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, 12 (1), 51-60

New Attachment Formation on Teeth With a Reduced but Healthy Periodontal Ligament

New Attachment Formation on Teeth With a Reduced but Healthy Periodontal Ligament

T Karring et al. J Clin Periodontol.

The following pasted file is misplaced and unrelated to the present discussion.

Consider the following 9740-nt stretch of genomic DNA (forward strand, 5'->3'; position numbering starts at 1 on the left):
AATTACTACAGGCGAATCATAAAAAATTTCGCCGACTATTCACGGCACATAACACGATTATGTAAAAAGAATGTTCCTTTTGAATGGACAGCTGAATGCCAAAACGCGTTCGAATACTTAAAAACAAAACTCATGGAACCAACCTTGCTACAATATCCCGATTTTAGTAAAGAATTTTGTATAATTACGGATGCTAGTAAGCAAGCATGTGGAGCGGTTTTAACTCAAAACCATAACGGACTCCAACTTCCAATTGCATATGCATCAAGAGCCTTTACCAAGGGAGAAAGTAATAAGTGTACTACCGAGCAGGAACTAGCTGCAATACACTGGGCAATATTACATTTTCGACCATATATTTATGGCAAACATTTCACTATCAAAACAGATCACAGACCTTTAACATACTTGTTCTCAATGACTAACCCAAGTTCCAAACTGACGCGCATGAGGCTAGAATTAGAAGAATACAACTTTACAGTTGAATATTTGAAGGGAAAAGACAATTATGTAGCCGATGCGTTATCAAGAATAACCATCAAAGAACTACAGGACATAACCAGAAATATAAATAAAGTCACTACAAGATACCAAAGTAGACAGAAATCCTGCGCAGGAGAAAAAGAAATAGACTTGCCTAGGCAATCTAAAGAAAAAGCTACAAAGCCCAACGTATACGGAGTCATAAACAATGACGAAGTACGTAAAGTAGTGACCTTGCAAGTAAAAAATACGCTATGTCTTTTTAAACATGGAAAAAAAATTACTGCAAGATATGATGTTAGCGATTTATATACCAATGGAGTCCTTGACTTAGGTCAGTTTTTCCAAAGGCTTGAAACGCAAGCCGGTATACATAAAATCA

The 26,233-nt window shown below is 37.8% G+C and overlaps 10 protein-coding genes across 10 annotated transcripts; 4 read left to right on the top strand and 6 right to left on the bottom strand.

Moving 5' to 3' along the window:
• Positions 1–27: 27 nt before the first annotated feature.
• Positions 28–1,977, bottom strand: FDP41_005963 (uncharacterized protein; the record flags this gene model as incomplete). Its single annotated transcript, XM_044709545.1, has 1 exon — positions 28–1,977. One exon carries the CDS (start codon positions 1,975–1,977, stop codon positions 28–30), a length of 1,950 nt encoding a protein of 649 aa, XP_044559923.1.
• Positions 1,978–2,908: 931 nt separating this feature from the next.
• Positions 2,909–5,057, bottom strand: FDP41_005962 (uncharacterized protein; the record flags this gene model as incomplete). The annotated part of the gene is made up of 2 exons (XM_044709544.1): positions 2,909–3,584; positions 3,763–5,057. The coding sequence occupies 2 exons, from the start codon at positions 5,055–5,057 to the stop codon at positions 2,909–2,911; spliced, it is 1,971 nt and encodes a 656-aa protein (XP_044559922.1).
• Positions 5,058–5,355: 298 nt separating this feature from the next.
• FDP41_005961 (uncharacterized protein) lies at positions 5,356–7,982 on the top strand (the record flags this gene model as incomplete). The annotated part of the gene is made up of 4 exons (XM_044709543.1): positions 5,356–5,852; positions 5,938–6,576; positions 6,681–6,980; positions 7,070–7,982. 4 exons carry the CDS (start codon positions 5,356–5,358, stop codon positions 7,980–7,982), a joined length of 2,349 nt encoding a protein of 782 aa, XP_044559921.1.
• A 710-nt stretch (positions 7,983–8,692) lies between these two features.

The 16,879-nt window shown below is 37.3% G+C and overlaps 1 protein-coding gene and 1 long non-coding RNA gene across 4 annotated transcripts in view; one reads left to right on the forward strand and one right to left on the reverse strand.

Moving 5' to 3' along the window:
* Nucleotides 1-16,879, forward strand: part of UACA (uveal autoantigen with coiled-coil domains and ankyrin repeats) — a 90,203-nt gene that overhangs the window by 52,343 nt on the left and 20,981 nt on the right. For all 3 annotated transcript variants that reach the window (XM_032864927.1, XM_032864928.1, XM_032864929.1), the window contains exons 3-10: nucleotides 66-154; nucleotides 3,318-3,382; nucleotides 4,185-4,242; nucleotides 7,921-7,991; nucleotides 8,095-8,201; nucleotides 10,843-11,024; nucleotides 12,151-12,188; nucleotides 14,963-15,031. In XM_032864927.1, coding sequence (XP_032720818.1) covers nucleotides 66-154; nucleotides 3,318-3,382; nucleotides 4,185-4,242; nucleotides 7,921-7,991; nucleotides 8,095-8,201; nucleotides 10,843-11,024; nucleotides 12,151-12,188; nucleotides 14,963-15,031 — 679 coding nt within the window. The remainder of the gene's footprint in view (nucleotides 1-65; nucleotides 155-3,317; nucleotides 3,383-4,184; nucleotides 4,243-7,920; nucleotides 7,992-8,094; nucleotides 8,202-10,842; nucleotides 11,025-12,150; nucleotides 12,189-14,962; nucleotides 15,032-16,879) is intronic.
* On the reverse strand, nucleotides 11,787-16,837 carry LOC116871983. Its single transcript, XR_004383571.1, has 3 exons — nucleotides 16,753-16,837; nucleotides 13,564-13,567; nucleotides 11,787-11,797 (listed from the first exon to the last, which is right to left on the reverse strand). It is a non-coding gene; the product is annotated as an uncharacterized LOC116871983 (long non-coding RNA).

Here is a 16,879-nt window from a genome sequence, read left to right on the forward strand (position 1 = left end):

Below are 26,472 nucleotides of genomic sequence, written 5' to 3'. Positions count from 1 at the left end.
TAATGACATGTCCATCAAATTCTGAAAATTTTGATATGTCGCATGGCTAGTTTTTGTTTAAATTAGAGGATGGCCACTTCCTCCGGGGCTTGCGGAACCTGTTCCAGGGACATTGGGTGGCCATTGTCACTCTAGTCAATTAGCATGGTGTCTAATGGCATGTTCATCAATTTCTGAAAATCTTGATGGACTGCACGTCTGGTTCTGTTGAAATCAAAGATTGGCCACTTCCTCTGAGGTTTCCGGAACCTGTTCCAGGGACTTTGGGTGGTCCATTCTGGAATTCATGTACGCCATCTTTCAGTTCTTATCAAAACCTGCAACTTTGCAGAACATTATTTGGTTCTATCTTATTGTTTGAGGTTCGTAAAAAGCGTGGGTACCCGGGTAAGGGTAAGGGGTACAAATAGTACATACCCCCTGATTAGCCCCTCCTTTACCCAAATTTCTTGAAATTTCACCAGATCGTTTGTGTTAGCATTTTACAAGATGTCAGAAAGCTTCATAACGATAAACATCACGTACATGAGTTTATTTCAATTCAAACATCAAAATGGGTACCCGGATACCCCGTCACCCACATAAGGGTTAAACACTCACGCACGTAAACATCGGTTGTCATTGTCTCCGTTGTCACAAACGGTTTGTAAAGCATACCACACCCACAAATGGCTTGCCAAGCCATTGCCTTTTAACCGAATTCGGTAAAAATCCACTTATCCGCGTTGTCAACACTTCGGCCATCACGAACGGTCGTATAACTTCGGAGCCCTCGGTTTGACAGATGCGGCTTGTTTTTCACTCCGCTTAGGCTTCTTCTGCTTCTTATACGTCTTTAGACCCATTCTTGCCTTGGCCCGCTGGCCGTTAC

The present investigation was undertaken to examine whether a new connective tissue attachment will form on previously periodontitis-involved roots when reduced but healthy periodontal ligament tissue persists following periodontal treatment and the epithelium is prevented from migrating into the wound. In each of 4 monkeys, periodontal tissue breakdown was induced around one maxillary and one mandibular second premolar or first molar by placing orthodontic elastics around the teeth. The elastics were kept in situ until about 50% of the supporting tissues had been lost. 3 months following removal of the elastics, the crowns of the teeth were resected. The pocket epithelium and subjacent granulation tissue were excised and the cementum of the periodontitis-involved part of the roots was removed using a diamond bur. The roots were covered with a mucosal flap. The animals were sacrificed after 3 months of healing. The jaws were removed and histological sections of the experimental roots including their surrounding periodontal tissues were produced. The microscopic analysis disclosed that in all roots, new cementum with inserting collagen fibers had formed in the apical portion of the previously exposed root surfaces. It was always in continuity with the original cementum layer apical to the instrumental part of the root and was thickest in its apical portion, becoming gradually thinner in the coronal direction. In the roots, which for the entire length of the study remained covered by the oral mucosa, the extension in the coronal direction of this newly formed fibrous attachment amounted to an average of 1.0 mm with a range from 0.1 mm to 2.6 mm. These findings were interpreted to mean that new attachment is formed by coronal migration of cells originating from the periodontal ligament.

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